INTERETHNIC RELATNS SOC 128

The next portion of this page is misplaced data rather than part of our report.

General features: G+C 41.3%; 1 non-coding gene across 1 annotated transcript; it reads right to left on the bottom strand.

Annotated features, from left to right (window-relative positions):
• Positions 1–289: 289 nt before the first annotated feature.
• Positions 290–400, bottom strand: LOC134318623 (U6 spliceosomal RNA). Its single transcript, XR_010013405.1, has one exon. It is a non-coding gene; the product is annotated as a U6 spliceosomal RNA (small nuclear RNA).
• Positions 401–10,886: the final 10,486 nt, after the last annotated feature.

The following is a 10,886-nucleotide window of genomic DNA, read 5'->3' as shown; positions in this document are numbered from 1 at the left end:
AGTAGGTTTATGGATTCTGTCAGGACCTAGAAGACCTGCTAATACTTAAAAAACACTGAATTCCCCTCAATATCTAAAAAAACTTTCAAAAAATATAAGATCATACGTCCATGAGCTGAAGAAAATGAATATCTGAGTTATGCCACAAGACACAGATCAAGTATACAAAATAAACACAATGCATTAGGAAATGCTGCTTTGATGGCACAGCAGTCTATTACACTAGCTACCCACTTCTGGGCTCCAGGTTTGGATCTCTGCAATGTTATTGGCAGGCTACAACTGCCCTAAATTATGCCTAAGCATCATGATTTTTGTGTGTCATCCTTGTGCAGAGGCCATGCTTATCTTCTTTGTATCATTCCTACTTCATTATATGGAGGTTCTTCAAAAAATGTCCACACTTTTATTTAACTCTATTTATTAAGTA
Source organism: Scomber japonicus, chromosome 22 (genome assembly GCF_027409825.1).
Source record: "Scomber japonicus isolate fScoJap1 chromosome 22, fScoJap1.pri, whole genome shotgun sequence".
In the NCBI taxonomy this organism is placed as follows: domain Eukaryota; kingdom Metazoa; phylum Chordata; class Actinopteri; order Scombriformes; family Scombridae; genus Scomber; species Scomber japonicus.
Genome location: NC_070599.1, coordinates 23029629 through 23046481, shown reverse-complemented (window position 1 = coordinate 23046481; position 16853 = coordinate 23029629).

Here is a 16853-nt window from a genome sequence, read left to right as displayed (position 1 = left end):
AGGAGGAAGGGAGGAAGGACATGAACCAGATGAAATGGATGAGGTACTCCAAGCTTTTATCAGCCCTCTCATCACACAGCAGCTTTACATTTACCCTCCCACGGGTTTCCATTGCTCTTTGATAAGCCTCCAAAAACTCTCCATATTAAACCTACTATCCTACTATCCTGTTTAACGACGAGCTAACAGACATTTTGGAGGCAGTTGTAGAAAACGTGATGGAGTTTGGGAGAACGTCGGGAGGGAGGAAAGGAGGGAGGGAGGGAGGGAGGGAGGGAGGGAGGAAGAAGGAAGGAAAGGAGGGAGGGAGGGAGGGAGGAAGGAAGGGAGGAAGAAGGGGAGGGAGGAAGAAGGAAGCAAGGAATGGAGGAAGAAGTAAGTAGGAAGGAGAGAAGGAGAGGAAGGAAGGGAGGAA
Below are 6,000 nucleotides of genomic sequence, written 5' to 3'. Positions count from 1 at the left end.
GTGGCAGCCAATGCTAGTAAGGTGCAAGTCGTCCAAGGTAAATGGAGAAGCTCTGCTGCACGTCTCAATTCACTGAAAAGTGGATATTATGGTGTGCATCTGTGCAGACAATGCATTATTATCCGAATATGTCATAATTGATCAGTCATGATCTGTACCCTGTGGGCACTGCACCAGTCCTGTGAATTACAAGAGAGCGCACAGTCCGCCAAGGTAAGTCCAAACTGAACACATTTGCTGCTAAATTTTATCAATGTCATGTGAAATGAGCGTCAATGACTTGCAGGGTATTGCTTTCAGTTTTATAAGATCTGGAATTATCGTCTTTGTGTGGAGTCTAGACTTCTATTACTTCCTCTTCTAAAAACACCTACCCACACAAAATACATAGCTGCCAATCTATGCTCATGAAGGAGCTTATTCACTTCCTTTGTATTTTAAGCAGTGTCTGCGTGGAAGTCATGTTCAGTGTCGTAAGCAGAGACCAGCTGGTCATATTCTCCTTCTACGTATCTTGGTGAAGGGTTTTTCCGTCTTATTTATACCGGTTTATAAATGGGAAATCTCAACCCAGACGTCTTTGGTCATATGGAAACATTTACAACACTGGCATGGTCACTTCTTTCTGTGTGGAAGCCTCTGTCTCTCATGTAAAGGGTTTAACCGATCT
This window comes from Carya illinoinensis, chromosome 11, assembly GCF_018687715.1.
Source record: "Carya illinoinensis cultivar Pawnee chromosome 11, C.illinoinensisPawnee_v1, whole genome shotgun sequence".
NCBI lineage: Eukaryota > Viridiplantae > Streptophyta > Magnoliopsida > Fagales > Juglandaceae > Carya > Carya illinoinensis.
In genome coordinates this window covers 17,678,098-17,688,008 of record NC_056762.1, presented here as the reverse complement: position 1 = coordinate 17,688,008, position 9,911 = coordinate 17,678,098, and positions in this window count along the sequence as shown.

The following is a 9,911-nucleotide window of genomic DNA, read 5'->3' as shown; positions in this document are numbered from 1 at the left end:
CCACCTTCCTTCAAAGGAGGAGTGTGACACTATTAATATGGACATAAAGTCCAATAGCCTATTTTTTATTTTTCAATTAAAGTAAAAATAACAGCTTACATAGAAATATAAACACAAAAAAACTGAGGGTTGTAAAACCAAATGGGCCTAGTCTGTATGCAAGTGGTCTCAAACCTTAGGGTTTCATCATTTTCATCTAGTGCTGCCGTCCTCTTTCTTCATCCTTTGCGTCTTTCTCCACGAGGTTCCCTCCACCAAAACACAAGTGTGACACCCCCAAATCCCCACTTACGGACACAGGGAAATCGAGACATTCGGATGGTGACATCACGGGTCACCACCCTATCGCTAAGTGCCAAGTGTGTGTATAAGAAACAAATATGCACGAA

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Q 2008 Nature Publis ing Group httpwwwnaturecomnaturechemicalbiology REVIEW 1121er chemical biology Allosteric regulation and catalysis emerge Via a COIIIIIIOII route Nina M Goodey1 8r Stephen I BenkovicZ Allosteric regulation of protein function is a mechanism by which an event in one place of a protein structure causes an effect at another site much like the behavior of a telecommunications network in which a collection of transmitters receivers and transceivers communicate with each other across long distances For example ligand binding or an amino acid mutation at an allosteric site can alter enzymatic activity or binding affinity in a distal region such as the active site or a second binding site The mechanism of this sitetosite communication is of great interest especially since allosteric effects must be considered in drug design and protein engineering In this review conformational mobility as the common route between allosteric regulation and catalysis is discussed We summarize recent experimental data and the resulting insights into allostery within proteins and we discuss the nature of future studies and the new applications that may result from increased understanding of this regulatory mechanism Allostery can be defined as the regulation of protein function structure and or exibility induced by the binding of a ligand or another protein termed an effector at a site away from the active site also referred to as the allosteric site Those effectors that increase a particular protein function for example ligand af nity or catalytic rate are named allose teric activators those that decrease the function are known as allosteric in ibitnr M quot A f quot 39 I L 39 iuu ude muta tions and covalent modifications at an allosteric site Allostery by this de nition is an intrinsic property of all proteins All protein surfaces are then potential allosteric sites subject to ligand binding or to single or multiple mutations that might introduce the property of allostery The exceptions are brous structural proteins with uniform and stable 39 er notlikelyt l 39 L 39 due to their lack of exibility Historically allostery was de ned as the regulation of a protein through a change in its quaternary structure Allostery was typically referred to as cooperativity a term associated with allostery in qua ternary proteins in which there are four binding sites and the binding of a ligand at site A impacts the af nity for the same ligand at the other sites homotropic allostery Classical examples of cooperative proteins 39 J A J J hemoglobin Rm 1 and Fig 1l Both of these proteins consist of four subunits and exhibit cooperative effects upon binding of a ligand caused by subtle changes in their qua ternary structures In the past examples of cooperativity and allostery were limited to such multimeric proteins whereas today allostery is recognized as aproperty in monomeric proteins as well The principles that define allosteric behavior in proteins are similar for monomeric 1llontclalr State Unlverslty Department of Cnemlstry and Blocnemlstry 1 Normal Avenue Montclalr New Jersey 07043 USA ZTne Pennsylvania State Unlverslty Department of Chemlstry 414 Wartlk Laboratory College Park Pennsylvanla 15802 USA Correspondence should be addressed to SJ B slb1psu edU Publlsned onllne 18July 2008 dOl lO lO38ncnemblo 98 A A 39 qmq quotchirme 39 39 x I I I the timescales of conformational changes or changes in exibility are different depending on whether a signal is being transmitted within a monomer or through subunit interfaces In this review we focus on recent experimental data and interpretae tions that suggest that a common mechanism that of conformational mobility underlies allostery and catalysis In principle allostery and catalysis result from a common property of proteins exibility which gives rise to populations of conformers that interconvert on various timescales The binding of an allosteric effector can result in the redise tribution of protein conformational ensembles and can alter the rates of their interconversion thereby modulating active site or binding site geometries Both enzymes and noncatalytic proteins can be regulated by allosteric meansz In this review we discuss examples of both and high light the strong interdependence between views of enzymatic catalysis and allosteric regulation We discuss how protein conformational states their rates of inter conversion and the existence of amino acid networks that enable com munication between distant sites are linked to catalysis and how such conformational equilibria in a protein structure may be altered as a result of an allosteric event Important issues include the mechanism by which an allosteric effect is transmitted via amino acid networks how L 39 o I t 39 39 i altered and at which these conformational redistributions take place Generally many welledesigned experiments indicate that enzymatic catalysis is closely connected to protein motion and that the rate of conforma tional change on the millisecond timescale often presents a bottleneck to the conversion of substrate to product3 5 These dynamics can lead to changes in the relative populations of protein conformations some of which have greater affinity for certain ligands or are more catalytie cally competent than others The timescales of these redistributions of protein conformations vary Though the time regimes cannot be rmly 139 39 ran e um H 39 39 flinkednete works of amino acids within the protein millisecond to microsecond to VOLUME 4 NUMBER 8 AUGUST 2008 NATURE CHEMICAL BIOLOGY REVIEW For example Cole er al formed RNase A complexes with stable it follows that altering the rates or extent of these conformational coordinate and studied these complexes via NMR dispersion experiments on the apo enzyme revealed a conformationa ity of an effector tions can ll allu allosteric effect might be limited to the rates of interchange between differentpopulatlons and maymanifest as increased flexibility or rigidity in the global or local e8 The dif culty of seeing an allostericsignalr ing mechanism in a protein structure emphas sizes the need to develop me ods to answer such questions Recent computational analyr ses have uncovered amino acid residue nets E g iuii ti iiaii i i communication Within proteins Changes imposed on these residue networks by allosteric effects can alter important protein dynamics 4 39 39 L mri liiflm f i protein function Furthermore it ls increasr inglyclear that there are proteins in which alloy teric effects on function are transmitted through the protein asaresultofchangesin dynamicsin that energetic coupling between sites must be considered Fig 2 1244 T underlie allostery How can the residues that participate in identi ed and What percent of residues in are involved in allosterl of allosteric interactions for protein engineer ing and drug design and cabal is ysisisconvincingly V he rel H E E o otion and catalysis has been eral studies and in many lesconformati l h the reengineering and design ofnew enzymes Although establishing a definitive connection between protein motion and a E E e are several informative examples in the literas turewheresuch a link has been forged and 1c release Box 1 A timeline showing evolution of allosiery as a concept ThetlmeilfleFig 1 includes some eriments and realizations of thefield and some insight into how the mentahty of the fleid has shifte 19037The Bohr effect sigmoidal binding curve of hemoglobin to 02 was observed 19107A Hill formulates the Hill equation to describe the sigmoidal binding of 02 to hemogioblh 19587Flfsthfay structure sperm whale myoglobin solved by M Perutz and sir J u i r iiui 5057Repfesslofl of gene expresslofl covalent modification of enzyme activity and feedback inhibition of enzymes are discovered79 19637J aiiosteflc sites 19657J Monodl Wyman and J P Changeux propose a theoretical model of Corie certed allosteric transitions MWC model1 9 hland e Nemethyand R Eilmer propose the sequential modeifofaiiosr terlc transitions KNF model80 in the absence of conformational change is proposed12 198057Pfoteifl folding studies lead to the concept that proteins exist in different iii iaiiu dp quot51 l M t t icovalent are included as allosteric effectors ll t l the PDZ domain proposed by R Ranganathan50 m u u i i u l v Allosteric Allosterv wtthout ettectors contolmatlorlai lnciudepHi etc hanges Dynamic allosterv s lntloduced x Feedback Allosteric regulation networks discovered introduced SCA s l t ll i Term alios1evllc Protein39eriergv Fm Xi39an KNF model structure 39 quot Bohl etteclL Figure 1 in proteins 7 NMR rel Xatlon 1 NATURE CHEMICAL BIOLOGV VOLUME 4 NUMBER 8 AUCUSTZOOB mum u i REVIEW FigureZ leferehtmodes ofallosterlc behavior a Q Ler mahrChahgeuX MWC model of St in one 0 m5 Allostevlc etteclol Lei d Alloslellc t t eclol l A F conformations Eac su hltha a lhgslte for an allosterlc effector aswell as an active site ovel orblhdlhgslte b monomeric allosterlcally Arrog em binding lhhlbltedprotlh h blhdlhg ah Hoterlc b Alloslevlc We cw Site lhhlbltoralterstheactiveslteor l l inhlbl OV alive site I Allostellcr Site 7 Al lostev lC activatov e I Alloslevlc tteclol A F I l Alloslellc site because the activity of the enzyme ls indirectly uhderallosterlc control via the bound protein With an allosterlc 1 es site Such cohstructsare both present in nature and the target of protein engineering Stu l to the raterlimiting product release step in RNaseA and show that the u 39 39 39 These local 39 39 a F t39 39 39 39 quot large number of conformations that may differ from each other only L L PM U H I n m e 1 39 39 39 39 4 stability in a given protein For a catalytic cycle there are multiple NMRrelaxation 439 39 39 k on i A and 39 39 39 Mnrm r th 39 t i i i i I ti n 39 47 be functionally importantZW I 4 r n app c is or r it k s l c I L dihydrofolate reductase DHFR from Excherichia 0113 Similar N39MR The interconverting conformations have similar energies and the L39 39 39 L 4 39L 4 L native state 39 39 quot 39 E can lead to a d1ange in the distribution of protein 39 molecules that reside in the same or different conformational states 39 39 l Fig4b 33 39 l U l orN39MR 39 b nbrl t39 p t the average t m m L c c n E s a 1 ml 2 nt 39 l 39 quot tln n milati n 139 l t r i m a m highlights the role that such changes play in 39 These Changes in distributions of protein conformations site The idea that there is a network ofphysically interconnected and I m 39 m librium between H 439 I 39 M v v of may 39 vet anoealin 4 L studies that M WM m s c c 139 39 39 m 39 transfer in such a network has been discussed in the literature An A is i no c u c ensembles of conformers and that proteins unfold VOLUMEA NUMBERB AUCUSTZOOB BIOLOGV 1 partrcrpate rn ary conservatron of these communrcatron networks The sensrtrvrty of rrrprra r rrr rnterdependence between the network resldues The changes rn protern structure that result from brndrng of an allose terrc effector are by de rnrtron rntrmately lrnked to protern motlon But how does the blndlng ofan alloaterlc effector atone slte ln uence the propertres at another slte How do the two srtes often removed by a great drstance even 20730 A communrcateAn amrno acrd that rs can ln some cases have a profound rmpact on catalysrs or brndrng Th 1 1 tron or mutatron can be felt through great dlstances Does the effect transmrt vra subsequent rnteractrons between resrdues lrke domrnos followrng a channel rn a proteln Answers to these ques r ns can rn some cases be rllumrnated besray crystallography from comparrson ofstatrc structures rn therr free and boundst tes Z Addltlonal blnds lng and thermodynamrc studres vla rsothermal tltratlon calorrmetry lTC elect on fl 1 L steadystate and trme resolved have been the marnstay ofstudres of allosterrc proterns An experrmental approach to rmplrcate the rnteractron between two rements of a double or REVIEW r 1 rrarrrr r rrr l rk h alternatrve approach developed by Rama Ranganathan and colleagues uses a sequencesbased statrstrcal analysrs SCA method for estrmatrng 5 The prrnclple behrnd thrs approach rs that rf two srtes ammo aclds rn a protern are theys oul L should be evrdent from astatrstrcal comparrson ofhomologous protern sequences The coevolutron could result from erther structural or funcs tlonal factors ln both cases mutatlon atone resldue would statlstlcally la l V In 0th r rd srdues Thls analysrs requrres the avarlabrlrty of many homologous on n r r r rr are coupled for structural or functronal reasonsAsshown by Chl ernl couplrng between resrdues however lt can sometrmes be explalned by a ul rarr ra usrng functional structural and foldrng analyses can give lnsrghts rnto res mr ht parse the network of coupled resrdues rnto those that have coevolved prrncrpally for functlon Usrng SCA Ranganathan and colleagues rdentrfred a network of coevolvrng resrdues that structurally connects two drstant but functronallycoupl d46 or Prperer 3 A E Hydrlde v n1 rm dadouble mutant analysrs on the r trahster 39 j Voltagessenslngmoduleofthe ERGlchannel l Max 39 39 rc r atransm mbranec annelspecrfrcfo r 950 s r f K thatsensesvoltagechangeslnthecelltmemr E NADPH DHF brane potentra They rnvestrgated the potenr model E NADP39 tolate E NADP39 THF enlng andrnactrvatron closlng ofthe channel are functronallycoupled tomovement of the ole ellx 4 on d negatrvely charged resrdues result rn the der ferent voltage dependencres of actrvatron and lnactrvatlon that have been observed Arg531 was energetrcallycoupled to aspartate resrdues 411455 and509durrngactrva nbut coupled only to resrdues 455450 an 09 near the extracellular portron of 2 and 3 durrng Frgurez rnactrvatron r 5 r460466 change rnvolvrng resrdues rn many parts ofthe Cotactor 200 8quot release 260 Squot ETHF A E NADPH THF togetherwrth The rar r lllnlll rr r t M a and rrr rru lul ofeaoh lntermedlate tn the catalyth cycle As represented by the oolorsoherhe tn the gure for each voltagesensrngmo u Memed ates A drawback of double or multrple mutant cycle analyses rs that due to therr labors mrnr n m and the black arrows show the oohforrhatrohal lnterconverslon rates obtalned from NMR relaxathrl 3 c c frorhth t f orthe NATURE CHEMICAL BIOLOGV VOLUME 4 NUMBER 8 AUCUSTZOOB REVIEW Reaction coovdlnate FlgureA for ai ii u iii a in contrast iai iiuii leadingl a in i This figure illustrates multiple populations of conformations intermediates and transition states For actual enzymes the number of maxima and mlnlma wn along the coordinates is expected to be greater than she a c c from ref 22 b lland ill for on the protein energy landscape The black lines represent the landscape in the absence of an allosterlc effector and the red lines representthe effectorr boundstate i eii ii leadingto a conformation With a malarity population ii Effector binding leads iii onformation eii ii ll llll l 8With permission from Elsevier functionally connected sites in FecA a membrane transporter protein that actively pumps ferric citrate into Gramrnegative cells and as a activation FecA TonBr dependent receptorswhich are signalrtransmlttmg irbarrel proteins k esting to note that the network that emerged from the SCA analysis is 39lquot D A binding sites Fig 5 A analyses of on in ui i between the periplasmic TonB protein and 3 latecl53The binding ofTonB to the Nrterminalsequence ofFecAcalled the Work to con rm the involvement of these residues in the mechanism A ric citrate FecA consists ofa 227stranclecl irbarreli an internal plug that M th TonB box The results from theSCA analysis on the FecA transporter highlight linked conformational changes cannot be seen in crystal structures ligandel i i39mrl E triggers several local conformational changes in the extracellular and apical loops ofthe barrel and the periplasmic pocket of the TonB box 39lquot D H lw L in other words both enthalpic and entropic factors have a role H As a iiiiiiai Fu Popovych ernz used NMP relaxation measure across the protein family As so often is the case inspection of crystal the regions of conformational change it is possible that the propar gated conformational changes are sosmall that theycannot be seen in all Mr 3 i ii munication between the iron L A L FecA the Panganathan and colleagues addressed this question by performr ing an SCA analysis on multiple sequence alignments of a large group of39quot u m t t min ti nofPU lTCexperime demonstrate that allostery can take place in the absence of detectable conformational changes and be exclusively mediated by transmitted changes in pr in motions in the dimeric catabolite activ CAP5 The binding ofa single molecule of cAMP to CAP lowers its affinity for a second molecule of CAMP but has no effect on the cone formation of the second subunit The dynamics on the other hand m to nanosecond timescale Fig 6 Moreover the flexibility of CAP as measu ed L quot P ht nvirin lin i i Munu u mono begin arm ll inf g mnnln adjacent L bindin site and end in the periplasmic pocket near the TonB box physically e bindin it Fi uenchecl q aiiii ipiiibiii linkingt iti int y in the absence of a visible connectivity pathway VOLUME4 NUMBERS AUCUSTZOOB BIOLOGV This is a result similar to that of FecA In the case of FecA the binding effect was assumed to propagate throu h van er between residues in the physically connected networkThe results seen for CAP are analogous in the sense that changes in fluctuations take place in regions linked by cooperative interactionsThis study among tln v conformational ensembles and protein motions ompu a ional studies present a complementary method to NMR for studying the llnk between the chan longerange propagation of allosteric Slgnalssg This was illustrated by Zhuravleva ernl in their study of the chan emi shift n dynamics of the RNase barnase u on binding to its natural inhibitor barstar Xeray and NMR structures showed that the free and bound a quot3 a Q E E g 3 REVIEW As a test case for this method the authors studied the von Hlppela p i m p mutated in von HlppelrLlnclau cancer predisposition syndrome char acterized by the appearance of tumors in the central nervous system lzirln 7 tin is one of these proteln pVHLwhich has two domains of and 3 is a aadomaln to elongin c The pedomain of pVHL interactswith hypoxr larl ducible factor HIPwhlch is regulated by the pV39HLrelongln 0 complex Fig 7 The mutation Y98N is one ofthe carcinog nic muta tions in pVHL It leads to further loss of pVHL stability and comes d pi ln in urn r r in and Molecular esheet that is located far from the binding interface upon binding of barstar e a r rd ntin dbysimulationsTheseresidueswere fashion l l and W N lzed the observed changes in NMR parameters upon ligation in terms N o han in A t brim states 39quotL L A 39N39MD A l fun ti n binding in yon U W l l A 4 across a protein L A Allostery in drug discovery and protein design could perhaps be used to investigate the potential binding of inhibie ors at sites by introducing a cysteine residue quot quot li rm oft l 17 be l li ands Ligands that bind in the vicinity se ective across species because while the active sites may be relae tively conserved the evolutionary pressure on allosteric sites has been 152 itors have been extensively investigated for G protelnrcoupled receptors kinases and llganclrgatecl ion channels H Extending allosteric inhibition to other he been identified by high t ughput s n i hem hanism ofinhibitionforatarg m by klnetl allostery is implicated the bindingsite for such i i of these critical positions would possibly be covalently linked to the enzyme by a disulfide bond and could be detected by mass spectromr etry This approach has been reviewed by Erlanson ernz 69 Fragments HA The chelated a compound should be further experimentally determined by methods such as Xeray crystals lographyNMR fluorescence studies or crossr linking experiments Nussinov and Liu have Hg 5 T D Proposed a general strategy for Identi cation blue spheres H in ribbon diagrarns three differentToriBadepehdehttransportersiFecA a Fh mm o o Ni m examination of covariance matrix maps a ferrlchrorhe for b and vitamin 812 for c that are pumped into the The network l dl Comparison of covariance matrix maps for a ligand boundtoan unbound proteln can reveal which reslduerresldue correlated motions change upon ligand binding and hence can suggest new allosteric sites ohelated TohB 48 SEA network residues E110 E56 and G32 in FecA FhuA and BtuB respectively are deerned responsible fora speoifio polar interaction with TohB in BtuB are located in the re SCA network residuesVll and T10 in FhuA and v9 and V10 spectlve TohB boxes that likely physically link the ooeyolying network of the barrel and plug to the signaling dornain NATURE CHEMICAL BIOLOGV VOLUME 4 NUMBER 8 AUCUSTZOOB 1 la I WWW l eq CAMP i l eq CAMP DActlvated gt gt Kn o 04 ulu Kn 4 W AporOAP CAMP VOAP CAMPQVOAP ure 6 Summary of l O r arld the blue spheres lhdlcate suppressed rhotlohs lh the apo state lh Oh p O thehl la lhlhOh O ll Atlrhe domaln as lhdlcated by Blrldlrlg of the mlcror to O urn til 54 that act as alloaterlc effector to stablllze the 113 Interface of pVHL could be lncorporated lnto compound deslgn However fragmentr based drug desrgn llke multlple proteln mutagenesrs to alter proteln speci city presupposes the addltlylty of lndlyldual effects Gwen the u l upun uh tO In other t m dlrec tlon for ratronalsynthetrc efforts ln medlclnal chemrstry For example r A Jr a a n l r It ls ofgreat lnterest to deslgn ultrasensltlve swrtches that can be bullt from lll uula h ha r v ular functlon to sense cellular condltlons and to perform functlons pathway ln response to the lal taut ATP blndlng slte7 gt7 A p at a u l h nan new allosterlc lnhlbltlon sltes lnto the proteln tyroslne phosphatase FTP r r n our r lated bya cellrpermeable fluorescern arsenrcal halrpln blnder FlAsH a lnserted ln the catalytlc domaln of PT at yarlous loop posltlons A on of the resultrng mutants expressed as soluble enzymes of FlAsH slmllar to those ofthewlldrtype PTP Conversely when lncubated wlth FlAsHthe catar E r reduced In one PTP yarlant m whlch the lnsertlon posltlon was 17 A removed from the catalyth cysterne FlAerlnduced lnhlbltlon was 127fold In another mutant ln whlch the replacement was located more than 20 A from the catalytlc cystelne the lnhlbltlon was threerfold From rnspectron oftheeraystru 6 0 es now e ge a ou e mec anrsm ofallostery can be used to desrgn useful proterns that exhlblt swltchrllke behavlor73 75 A new swrtch can be created bycovalentlyconnectlng an enzyme to a llgand blndlng domaln that blnds a small molecule In these swrtches the mechanrsm of functron between the enzyme the output domaln and the llgand blndlng domaln lnput domaln rs complex and cannot necessarrly be predlcted Fig 2e Swltchlng mlght depend on a conformatlonal or e r d m ln Guntas eral constructed allosterlc swrtches that responded to maltose blndlng by comblnlng E col maltose blndlng proteln the lnput domaln to TEMl 539 L p A m r llulal llolll ll wlth of longrrange communlcatlon ln proteln structures As new methods drspersron NMR methods and Xeray crystallogr relth e to understand the stunnrng catalytlc power of enzymes the freld of n r r r n n n Allostery and O l t r ft r all Flg re 7 The crystal structure of a tumor suppre u ssorprotelh complex The structure of the HlFrpVH L red and cyahpe ohglh c greehrelohglh B purple lSS own Tyr98 are noted lh purple from ref 68 VOLUME4 NUMBERS AUCUSTZOOB BIOLOGV Q 2008 Nature Publishing Group httpwwwnaturecomnaturechemicalbiology intimately linked since allosteric effects impact one or more of the fea tures of catalysis ligand binding ligand release and the chemical steps in between Whether allostery is always transmitted by channels such as those identi ed by SCA and how involved a subset of amino acids is in a protein are both challenging issues Identification and prediction of amino acid networks that support allosteric effects is an important challenge and SCA and other met ods will ikely be the basis for the next signi cant advances The timescales of the dynamics implicated in allostery and in catalysis need to be subjects of expanded investiga tions to determine differences and similarities as well For example in the work described above on cAMP binding to CAP only the motions on the micro to millisecond timescale become suppressed as the rst cAMP is bound but upon binding of the second molecule of CAMP both the micro to millisecond and the picoe to nanosecond motions are suppressed We expect that both the micro to millisecond and the picoe to nanosecond motions will be found essential for allostericity within proteins As discussed inthis review we have learned much about the basis for and pathways of allostery but much work remains to be done to fully understand and harness these principles As more allosteric sites are 391 quot39 J mdied and the 39 39 39 between an allosteric site and a remote site are elucidated we anticipate that it should become increasingly feasible to computationally predict new allosteric sites in proteins The advances in understanding allostery are also being used 39 39 39 39 39 J 39 39 an input domain is connected to an output domain These switches may prove n efnl 39 39 1 tate an 139 39 r ccutiu funce tions such as drug delivery in response to that state Understanding the 39 39 f 39 39 L 39 ill allow the building of increasingly complex and sensitive systems for multiple uses 1 1 WJlLLlC LU wuiui ACKNOWLED GMENTS We ank S Hmmeerchiffer for helpful discussions Published online at http www nature comnaturechemicalbiology Reprints and permissions information is available online at httpnpg nature com reprintsandpermissions 1 MonodJ WymanJ amp ChangeuxJ P On the nature of allosteric transitions a plaur sible model J Moi Bioi 12 887118 1965 2 Kuriyan J amp Eisenberg D The origin of protein interactions and allostery in colocalizar tion Nature450 9837990 2007 3 hr D D McElheny D Dyson H J amp Wright PE The dynamic energy landscape of dihydrofolate reductase catalysis Science313 163871642 2006 A Luna P Berlow R B amp Wat E D Characterization of enzyme motions by solution NMR relaxation dispersion Acc Chem Res 41 2147221 2008 5 Watt E D Shimada H Kovrigin E L amp Loria J P The mechanism of raterlimite ing motions in enzyme function Proc Nati Acad Sci USA 104 11981711986 2007 6 HenzlerrWildman K amp Kern D Dynamic personalities of proteins Nature450 9647 972 2007 7 HenzlerrWildman K A etai A hierarchy of timescales in protein dynamics is linked enzyme catalysis Nature450 9137916 2007 8 SwainJ F amp Gierasch LM The changing landscape of protein allostery Curr Opin Struct Bioi 16 10271082005 9 Agarwal PK Billeter S R Raiagopalan PTR Benkovic SJ amp Hammeerchiffer S Network of coupled promoting motions in enzyme catalysis Proc Nati Acad Sci USA 99 279472799 2002 10 Bode C etai Network analysis of protein dynamics FEBS Lett 581 277672782 2007 11 Suel G M Lockless SW Wall M A amp Ranganathan P Evolutionarily conserved networks of residues mediate allosteric communication in proteins Nat Struct Bioi 10 59769 2003 12 Cooper A amp Dryden D TE Allostery Withoutconformational change A plausible model Eur Biophys J 11 1037109 1984 13 Gunasek ran K Ma B amp Nussinov R lsallosteryan intrinsic propertyofall dynamic proteins7 Proteins 57 4334143 2004 14 Kern D ampZuiderweg E R P The role of dynamics in allosteric regulation Curr Opin Struct Bioi 13 7487757 2003 15 Bus Catalysis and binding of cyclophilin A With different HlVrl co DA amp Kern D capsid constructs Biochemistry43 611076119 2004 16 N U 4 Nature 450 8387844 2007 26 28 29 U is U Ln 39 is o 41 is N 44 is Ln 45 is l REVIEW Bosco D A Eisenmesser E Z Pochapsky S Sundquist Wl amp Kern D Catalysis of cistrans isomerization in native HlVrl capsid by human cyclophilin A Proc Nati 39 99 524775252 2002 Cole Loria JP Evidence for flexibility in the function of ribonuclease A Biochemistry41 607276081 2002 LouisJ M lshima R Torchia D A ampWeber l T HlVrl protease structure dynamics and inhibition Adv Pharmacoi 55 2617298 2007 Katoh E etai Asolution NMR study of the binding kinetics and the internal dynamics of an HlVrl proteasersubstrate complex Protein Sci 12 137671385 2003 eedberg D etai Rapid structural fluctuations of the free HlV protease flaps in solution relationship to crystal structures and comparison With predictions of dynamics c a Massi FWang C amp Palmer A G lll Solution NMR and computersimulation studies of active site loop motion in triosephosphate isomerase Biochemistry45 107877 2005 Benkovic SJ mes G G amp Hammeerchiffer S Freerenergy landscape of enzyme catalysis Biochemistry47 331773321 2008 Osborne MJ SchnellJ Benkovic SJ Dyson HJ ampWri ht PE Backbone dyname ics in dihydrofolate reductase complexes role of loopflexibility in the catalytic mechar nism Biochemistry40 984679859 2001 KA etai l quot traiectory Brath U e M Yang D Kay L E amp Mulder FA Functional dynamics of human FKBP12 revealed by methyl 13C rotatingframe relaxation dispersion NMR spectrosr copy J Am Chem Soc 128 571875727 2006 Mulder FA Hon B Mittermaier A Dahlquist FW amp Kay L E Slowmternal dyname 05 hr t in nnli ii quotM u in a cavity mutant of T4 lysozyme J Am Chem Soc 124 144371451 2002 Cho W etai Distribution of molecular size Within an unfolded state ensemble using smallrangle eray scattering and pulse field gradient NMR techniques J Moi Bioi 31610171122002 Hilser VJ amp Thompson E B lntrinsic disorder as a mechanism to optimize allosteric coupling in proteins Proc Nati Acad Sci USA 104 83118315 2007 Luque l Leavitt S A amp Freire E The linkage between proteinfoldingandfunctional cooperativity two sides of the same coin7 Annu Rev Biophys Biomoi Struct 31 2357255 2002 Daily M D amp Gray JJ Local motions in a benchmark of allosteric proteins Proteins 67 3857399 2007 Weber G Ligand binding and internal equilibria in proteins Biochemistry 11 8647 878 1972 Freire E Can allosteric regulation be predicted from structure7 Proc Nati Acad Sci aharl Coupling between global dynamics and signal transduction pathways a mechanism of allostery for chaperonin GroEL Moi Biosyst 4 2877292 2008 Amaro R E Sethi A Myers R S Davisson VJ amp LutheyrSchulten Z A A network of cons Biochemistry46 215672173 2007 Masterso L R scioni A Traaseth N J Taylor S S ampVeglia G Allosteric coopr erativity in protein kinase A Proc NatAcad Sci USA 10 5067511 2008 Rakauskaite R amp DinmanJ D rRNA mutants in theyeast peptidyltransferase center reveal allosteric information networks and mechanisms of drug resistance Nucieic ndeszuentes N Fiser A amp Casadevall A Exchanging murine and constant chains affects the kinetics and thermodynamics of antigen binding and chimeric antibody autoreactivity PLoS ONEZ E1310 2007 hyaya TJ amp Gray J J Contact rearrangements form coupled networks from local motions in allosteric